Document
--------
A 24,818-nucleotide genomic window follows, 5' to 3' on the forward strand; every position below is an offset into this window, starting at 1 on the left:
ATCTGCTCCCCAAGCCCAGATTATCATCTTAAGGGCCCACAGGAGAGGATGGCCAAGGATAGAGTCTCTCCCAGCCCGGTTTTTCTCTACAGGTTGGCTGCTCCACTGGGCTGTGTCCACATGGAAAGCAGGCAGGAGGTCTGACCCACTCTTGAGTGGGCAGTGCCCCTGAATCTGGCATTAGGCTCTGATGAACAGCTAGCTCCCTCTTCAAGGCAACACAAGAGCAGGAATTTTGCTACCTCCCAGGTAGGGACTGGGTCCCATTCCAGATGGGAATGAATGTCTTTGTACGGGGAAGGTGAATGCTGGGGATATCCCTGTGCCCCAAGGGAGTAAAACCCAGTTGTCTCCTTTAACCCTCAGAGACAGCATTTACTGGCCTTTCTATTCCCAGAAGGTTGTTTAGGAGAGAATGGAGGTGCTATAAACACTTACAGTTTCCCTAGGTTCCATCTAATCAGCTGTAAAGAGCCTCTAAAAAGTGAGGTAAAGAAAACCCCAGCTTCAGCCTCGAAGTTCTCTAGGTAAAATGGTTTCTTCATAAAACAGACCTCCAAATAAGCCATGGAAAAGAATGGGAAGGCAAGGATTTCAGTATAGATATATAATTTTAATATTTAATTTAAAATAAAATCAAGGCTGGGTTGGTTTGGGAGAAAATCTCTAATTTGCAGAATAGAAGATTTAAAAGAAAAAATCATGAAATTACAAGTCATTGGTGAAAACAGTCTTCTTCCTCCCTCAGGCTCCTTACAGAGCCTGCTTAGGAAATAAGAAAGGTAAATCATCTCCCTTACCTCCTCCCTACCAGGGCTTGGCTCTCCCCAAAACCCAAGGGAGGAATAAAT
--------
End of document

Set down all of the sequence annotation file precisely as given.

A 24,818-nucleotide genomic window follows, 5' to 3' on the forward strand; every position below is an offset into this window, starting at 1 on the left:
ATCTGCTCCCCAAGCCCAGATTATCATCTTAAGGGCCCACAGGAGAGGATGGCCAAGGATAGAGTCTCTCCCAGCCCGGTTTTTCTCTACAGGTTGGCTGCTCCACTGGGCTGTGTCCACATGGAAAGCAGGCAGGAGGTCTGACCCACTCTTGAGTGGGCAGTGCCCCTGAATCTGGCATTAGGCTCTGATGAACAGCTAGCTCCCTCTTCAAGGCAACACAAGAGCAGGAATTTTGCTACCTCCCAGGTAGGGACTGGGTCCCATTCCAGATGGGAATGAATGTCTTTGTACGGGGAAGGTGAATGCTGGGGATATCCCTGTGCCCCAAGGGAGTAAAACCCAGTTGTCTCCTTTAACCCTCAGAGACAGCATTTACTGGCCTTTCTATTCCCAGAAGGTTGTTTAGGAGAGAATGGAGGTGCTATAAACACTTACAGTTTCCCTAGGTTCCATCTAATCAGCTGTAAAGAGCCTCTAAAAAGTGAGGTAAAGAAAACCCCAGCTTCAGCCTCGAAGTTCTCTAGGTAAAATGGTTTCTTCATAAAACAGACCTCCAAATAAGCCATGGAAAAGAATGGGAAGGCAAGGATTTCAGTATAGATATATAATTTTAATATTTAATTTAAAATAAAATCAAGGCTGGGTTGGTTTGGGAGAAAATCTCTAATTTGCAGAATAGAAGATTTAAAAGAAAAAATCATGAAATTACAAGTCATTGGTGAAAACAGTCTTCTTCCTCCCTCAGGCTCCTTACAGAGCCTGCTTAGGAAATAAGAAAGGTAAATCATCTCCCTTACCTCCTCCCTACCAGGGCTTGGCTCTCCCCAAAACCCAAGGGAGGAATAAAT